Maximizing the Effectiveness of Multiple-Choice Qs

The following post first appeared on The Effortful Educator on May 15, 2018.

Below is a quick activity that is easily adaptable for most class settings. It maximizes the effectiveness of multiple-choice questions and is a wonderful way for students and teachers to assess student learning. I really like this activity, because unlike most involving multiple-choice questions, this template makes use of all answer choices and requires students effortfully work with all of the material.

Another reason I really like this is its ability to cover a lot of material in a few questions.  If you have 10 questions with 5 answer choices, the students could feasibly interact with 50 different snippets of material.  As you can see below, the student has to interact with the question stems in various ways:

  • With the correct answer the student must either provide a memory aid they used to help them choose this answer OR provide a sketch that illustrates the term or concept covered.
  • With the incorrect answers, students must:
    • Use the ‘trickiest’ incorrect answer to describe why this answer is most likely to trip up students and potentially lead students to choosing this answer.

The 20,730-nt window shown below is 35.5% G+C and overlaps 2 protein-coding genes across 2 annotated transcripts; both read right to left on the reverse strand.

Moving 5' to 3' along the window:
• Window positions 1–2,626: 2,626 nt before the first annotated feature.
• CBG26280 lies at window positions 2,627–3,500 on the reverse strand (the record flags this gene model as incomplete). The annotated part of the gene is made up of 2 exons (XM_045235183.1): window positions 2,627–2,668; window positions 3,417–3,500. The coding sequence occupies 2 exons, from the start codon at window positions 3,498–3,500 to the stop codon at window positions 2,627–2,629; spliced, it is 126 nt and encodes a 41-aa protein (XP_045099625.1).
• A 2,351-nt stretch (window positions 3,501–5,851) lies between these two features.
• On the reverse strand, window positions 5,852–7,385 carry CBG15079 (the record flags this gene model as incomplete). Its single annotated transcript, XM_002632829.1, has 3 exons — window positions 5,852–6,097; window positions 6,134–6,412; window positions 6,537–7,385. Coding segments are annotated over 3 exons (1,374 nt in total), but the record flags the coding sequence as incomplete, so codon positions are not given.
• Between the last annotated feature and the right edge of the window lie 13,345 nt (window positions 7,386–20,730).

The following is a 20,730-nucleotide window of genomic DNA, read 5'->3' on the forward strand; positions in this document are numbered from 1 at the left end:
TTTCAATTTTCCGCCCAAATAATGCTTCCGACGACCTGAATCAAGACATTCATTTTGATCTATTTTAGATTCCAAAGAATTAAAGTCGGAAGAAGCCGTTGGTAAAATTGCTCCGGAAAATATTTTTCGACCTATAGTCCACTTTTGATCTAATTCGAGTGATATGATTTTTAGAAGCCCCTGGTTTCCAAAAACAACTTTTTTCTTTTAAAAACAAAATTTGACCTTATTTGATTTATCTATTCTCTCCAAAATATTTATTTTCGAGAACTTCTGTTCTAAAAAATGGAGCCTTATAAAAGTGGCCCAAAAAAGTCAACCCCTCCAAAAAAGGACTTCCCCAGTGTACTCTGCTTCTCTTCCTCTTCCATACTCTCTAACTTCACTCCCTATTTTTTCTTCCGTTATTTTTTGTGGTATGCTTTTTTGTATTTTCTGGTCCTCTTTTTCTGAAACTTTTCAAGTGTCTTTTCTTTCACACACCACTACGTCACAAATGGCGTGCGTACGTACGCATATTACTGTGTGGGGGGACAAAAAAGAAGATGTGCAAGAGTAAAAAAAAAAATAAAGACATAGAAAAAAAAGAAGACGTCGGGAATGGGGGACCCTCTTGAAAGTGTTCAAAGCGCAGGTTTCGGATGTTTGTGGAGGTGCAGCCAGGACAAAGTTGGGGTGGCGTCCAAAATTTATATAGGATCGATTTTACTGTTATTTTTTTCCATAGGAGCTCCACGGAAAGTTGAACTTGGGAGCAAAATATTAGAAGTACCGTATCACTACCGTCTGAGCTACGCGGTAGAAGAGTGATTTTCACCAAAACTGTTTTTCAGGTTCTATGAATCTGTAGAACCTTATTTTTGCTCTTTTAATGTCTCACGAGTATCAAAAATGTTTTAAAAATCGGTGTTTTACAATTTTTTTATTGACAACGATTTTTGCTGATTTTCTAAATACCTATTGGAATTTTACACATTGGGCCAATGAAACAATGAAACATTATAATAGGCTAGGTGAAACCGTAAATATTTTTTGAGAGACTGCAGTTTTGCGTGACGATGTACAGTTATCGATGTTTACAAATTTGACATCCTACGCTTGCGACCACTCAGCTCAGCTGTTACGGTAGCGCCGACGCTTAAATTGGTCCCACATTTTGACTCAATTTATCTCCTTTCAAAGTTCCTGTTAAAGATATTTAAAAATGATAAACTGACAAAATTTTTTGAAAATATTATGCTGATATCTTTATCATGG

• Rewrite the question to make this incorrect answer the correct answer.
    • Give an example relating this answer to the student’s life.
    • Link this answer to information from a previous lesson/unit or to information learned from another class.

Screen Shot 2018-05-15 at 10.04.07 AM

How can you use this in your class?

How could you modify the template for use as a study guide, for homework, or as a quiz grade in class?

What other ideas do you have to help students interact with the answers?

Blake Harvard is the AP Psychology teacher at James Clemens High School. He graduated from the University of Montevallo with a Master’s degree in Secondary Education (6-12) in 2005. In addition to coaching football and soccer for James Clemens, he is currently working as a product advisor for Chan Zuckerberg Initiative and ISTE as well as writing his first book with Routledge Publishing. You can find him on twitter at @effortfuleduktr or check out his blog at

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